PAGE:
Economic Progress

Common-sense reform expands opportunities for Americans to operate home-based businesses 

February 9, 2023

Flexibility is a perk that often attracts people to entrepreneurship. The ability to set your schedule and choose where you work — these conveniences make it easier for people to balance work and family, save on commute times, and fit in household chores, exercise, and other tasks during coffee and lunch breaks.  

Many people may not know how much the government can restrict that flexibility for entrepreneurs.  

 In Chandler, Arizona, Kim O’Neil learned this the hard way when government regulations made running her business while caring for her elderly parents “one of the most stressful experiences of [her] life.” Christina Sandefur, Executive Vice President of the Goldwater Institute, explains

Her firm, KMB Medical Billing, originally had its own office. But when O’Neil’s father became ill, she moved it into her house so she could care for him and keep an eye on her two children. Her business had no signs, no commercial equipment, and she did not sell goods or store inventory. No customers came to her home, so she was not causing any noise, traffic, or parking issues. And though she did employ workers, they did not work out of her house. 

Most observers would have never noticed a business operating in her home. Nevertheless, when city officials learned about the arrangement, they initiated months of tedious back-and-forth with O’Neil, with ever-increasing demands and legal threats. First, they told her she had seven days to apply for a special-use permit or face legal action, even though no one had previously told her she needed the city’s permission to work from home. Then they said she needed to construct a commercial parking lot on her property, even though no clients or employees would ever use it. They even demanded she attend monthly meetings with the city.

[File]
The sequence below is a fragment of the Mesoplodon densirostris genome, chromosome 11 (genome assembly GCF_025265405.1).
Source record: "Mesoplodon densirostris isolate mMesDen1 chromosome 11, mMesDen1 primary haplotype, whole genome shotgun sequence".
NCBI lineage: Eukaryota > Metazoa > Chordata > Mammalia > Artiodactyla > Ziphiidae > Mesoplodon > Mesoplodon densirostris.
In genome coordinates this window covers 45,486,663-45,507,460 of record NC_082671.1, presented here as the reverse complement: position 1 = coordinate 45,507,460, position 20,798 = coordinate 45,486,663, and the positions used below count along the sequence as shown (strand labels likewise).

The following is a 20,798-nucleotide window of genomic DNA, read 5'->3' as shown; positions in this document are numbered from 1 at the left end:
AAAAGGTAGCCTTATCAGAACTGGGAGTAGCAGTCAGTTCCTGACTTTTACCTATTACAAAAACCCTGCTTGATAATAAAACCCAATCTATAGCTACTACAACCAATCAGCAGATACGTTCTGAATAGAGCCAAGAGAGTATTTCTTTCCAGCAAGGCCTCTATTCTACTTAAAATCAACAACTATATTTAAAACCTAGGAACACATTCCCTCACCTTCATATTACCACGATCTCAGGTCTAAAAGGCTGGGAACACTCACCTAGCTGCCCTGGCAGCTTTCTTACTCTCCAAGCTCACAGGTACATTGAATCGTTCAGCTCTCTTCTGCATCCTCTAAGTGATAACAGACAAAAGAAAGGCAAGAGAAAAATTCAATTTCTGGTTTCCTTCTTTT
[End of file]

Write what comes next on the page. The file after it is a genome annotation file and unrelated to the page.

Eventually, she gave up and rented some office space. 

The ordeal inspired Kim to advocate for better home-based business regulations. Using her story, the Goldwater Institute — a Stand Together Trust grantee — has been working across the country to advance innovative reforms protecting entrepreneurial Americans’ right to earn a living, no matter where they choose to work. 

Making common sense a commonly held law 

There are several good considerations for keeping businesses out of residential neighborhoods. For example, if: 

  • A business is loud and would disturb the peace of a neighborhood.
  • A business employs a significant number of people and/or would bring a significant amount of traffic and parking issues to a neighborhood.
  • A business might display commercial signs that would interfere with the aesthetic of a neighborhood.

The Home-Based Business Fairness Act crafted by Goldwater Institute acknowledges these concerns. It is written to ensure that localities are empowered to use the regulatory tools they already have to deal with issues existing in neighborhoods, like noise and nuisance-related ordinances. The proposed Act is written to ensure cities are not allowed to abuse these already existing tools and place onerous restrictions on businesses that aren’t bothering anyone. Under the reform, cities may not require no-impact businesses to seek a permit or any other special permission simply because they are operating out of a home rather than a traditional office. It explicitly defines no-impact home-based businesses as having these characteristics:

  • The total number of on-site employees and clients does not exceed the municipal occupancy limit for the residential property. 
  • The total number of on-site employees and clients does not exceed the municipal occupancy limit for the residential property.